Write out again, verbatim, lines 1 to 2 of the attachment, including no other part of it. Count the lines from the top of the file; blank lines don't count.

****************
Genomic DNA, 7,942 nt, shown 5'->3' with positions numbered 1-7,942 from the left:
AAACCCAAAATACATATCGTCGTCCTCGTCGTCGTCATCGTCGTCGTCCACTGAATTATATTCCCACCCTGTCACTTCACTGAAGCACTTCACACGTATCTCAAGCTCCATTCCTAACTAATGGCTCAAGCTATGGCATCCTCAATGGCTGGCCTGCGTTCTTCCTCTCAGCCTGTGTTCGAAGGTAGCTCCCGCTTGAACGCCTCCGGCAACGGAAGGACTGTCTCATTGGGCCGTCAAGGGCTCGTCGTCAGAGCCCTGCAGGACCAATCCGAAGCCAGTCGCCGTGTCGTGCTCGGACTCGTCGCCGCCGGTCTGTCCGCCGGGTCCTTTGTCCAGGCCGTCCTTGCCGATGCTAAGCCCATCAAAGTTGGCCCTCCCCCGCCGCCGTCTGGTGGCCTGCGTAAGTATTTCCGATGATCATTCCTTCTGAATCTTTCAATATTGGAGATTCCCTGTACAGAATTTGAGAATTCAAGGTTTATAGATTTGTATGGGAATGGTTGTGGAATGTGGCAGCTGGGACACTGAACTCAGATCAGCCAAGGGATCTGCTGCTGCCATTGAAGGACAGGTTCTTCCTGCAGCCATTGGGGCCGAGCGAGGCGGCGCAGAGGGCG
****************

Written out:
Genomic DNA, 7,942 nt, shown 5'->3' with positions numbered 1-7,942 from the left:
AAACCCAAAATACATATCGTCGTCCTCGTCGTCGTCATCGTCGTCGTCCACTGAATTATATTCCCACCCTGTCACTTCACTGAAGCACTTCACACGTATCTCAAGCTCCATTCCTAACTAATGGCTCAAGCTATGGCATCCTCAATGGCTGGCCTGCGTTCTTCCTCTCAGCCTGTGTTCGAAGGTAGCTCCCGCTTGAACGCCTCCGGCAACGGAAGGACTGTCTCATTGGGCCGTCAAGGGCTCGTCGTCAGAGCCCTGCAGGACCAATCCGAAGCCAGTCGCCGTGTCGTGCTCGGACTCGTCGCCGCCGGTCTGTCCGCCGGGTCCTTTGTCCAGGCCGTCCTTGCCGATGCTAAGCCCATCAAAGTTGGCCCTCCCCCGCCGCCGTCTGGTGGCCTGCGTAAGTATTTCCGATGATCATTCCTTCTGAATCTTTCAATATTGGAGATTCCCTGTACAGAATTTGAGAATTCAAGGTTTATAGATTTGTATGGGAATGGTTGTGGAATGTGGCAGCTGGGACACTGAACTCAGATCAGCCAAGGGATCTGCTGCTGCCATTGAAGGACAGGTTCTTCCTGCAGCCATTGGGGCCGAGCGAGGCGGCGCAGAGGGCG